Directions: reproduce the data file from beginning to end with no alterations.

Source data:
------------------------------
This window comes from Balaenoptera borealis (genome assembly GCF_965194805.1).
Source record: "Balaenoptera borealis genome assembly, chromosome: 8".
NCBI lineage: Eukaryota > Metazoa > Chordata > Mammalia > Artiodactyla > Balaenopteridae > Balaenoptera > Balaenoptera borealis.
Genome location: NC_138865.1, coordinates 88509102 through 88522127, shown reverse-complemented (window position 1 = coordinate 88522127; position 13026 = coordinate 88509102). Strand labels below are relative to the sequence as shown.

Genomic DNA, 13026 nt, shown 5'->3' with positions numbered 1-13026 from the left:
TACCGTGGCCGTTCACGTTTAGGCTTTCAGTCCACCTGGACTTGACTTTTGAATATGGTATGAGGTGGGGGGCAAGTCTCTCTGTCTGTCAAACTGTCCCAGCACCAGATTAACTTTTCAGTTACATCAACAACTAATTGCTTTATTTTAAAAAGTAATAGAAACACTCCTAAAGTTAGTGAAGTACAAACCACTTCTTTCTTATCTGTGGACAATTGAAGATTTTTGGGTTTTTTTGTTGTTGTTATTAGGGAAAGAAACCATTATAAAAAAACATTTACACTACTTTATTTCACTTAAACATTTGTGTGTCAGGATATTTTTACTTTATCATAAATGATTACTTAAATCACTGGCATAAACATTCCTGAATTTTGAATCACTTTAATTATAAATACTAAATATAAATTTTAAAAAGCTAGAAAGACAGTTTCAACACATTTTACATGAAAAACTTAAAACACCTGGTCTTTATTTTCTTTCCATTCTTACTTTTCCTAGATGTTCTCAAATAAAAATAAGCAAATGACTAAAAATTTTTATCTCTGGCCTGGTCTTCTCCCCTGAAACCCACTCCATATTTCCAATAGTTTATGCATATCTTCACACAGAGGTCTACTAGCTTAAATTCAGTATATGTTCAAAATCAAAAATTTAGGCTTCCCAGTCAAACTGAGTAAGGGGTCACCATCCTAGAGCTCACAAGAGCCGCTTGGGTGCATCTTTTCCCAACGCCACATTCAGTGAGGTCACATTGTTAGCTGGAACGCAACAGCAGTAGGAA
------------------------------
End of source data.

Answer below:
This window comes from Balaenoptera borealis (genome assembly GCF_965194805.1).
Source record: "Balaenoptera borealis genome assembly, chromosome: 8".
NCBI lineage: Eukaryota > Metazoa > Chordata > Mammalia > Artiodactyla > Balaenopteridae > Balaenoptera > Balaenoptera borealis.
Genome location: NC_138865.1, coordinates 88509102 through 88522127, shown reverse-complemented (window position 1 = coordinate 88522127; position 13026 = coordinate 88509102). Strand labels below are relative to the sequence as shown.

Genomic DNA, 13026 nt, shown 5'->3' with positions numbered 1-13026 from the left:
TACCGTGGCCGTTCACGTTTAGGCTTTCAGTCCACCTGGACTTGACTTTTGAATATGGTATGAGGTGGGGGGCAAGTCTCTCTGTCTGTCAAACTGTCCCAGCACCAGATTAACTTTTCAGTTACATCAACAACTAATTGCTTTATTTTAAAAAGTAATAGAAACACTCCTAAAGTTAGTGAAGTACAAACCACTTCTTTCTTATCTGTGGACAATTGAAGATTTTTGGGTTTTTTTGTTGTTGTTATTAGGGAAAGAAACCATTATAAAAAAACATTTACACTACTTTATTTCACTTAAACATTTGTGTGTCAGGATATTTTTACTTTATCATAAATGATTACTTAAATCACTGGCATAAACATTCCTGAATTTTGAATCACTTTAATTATAAATACTAAATATAAATTTTAAAAAGCTAGAAAGACAGTTTCAACACATTTTACATGAAAAACTTAAAACACCTGGTCTTTATTTTCTTTCCATTCTTACTTTTCCTAGATGTTCTCAAATAAAAATAAGCAAATGACTAAAAATTTTTATCTCTGGCCTGGTCTTCTCCCCTGAAACCCACTCCATATTTCCAATAGTTTATGCATATCTTCACACAGAGGTCTACTAGCTTAAATTCAGTATATGTTCAAAATCAAAAATTTAGGCTTCCCAGTCAAACTGAGTAAGGGGTCACCATCCTAGAGCTCACAAGAGCCGCTTGGGTGCATCTTTTCCCAACGCCACATTCAGTGAGGTCACATTGTTAGCTGGAACGCAACAGCAGTAGGAA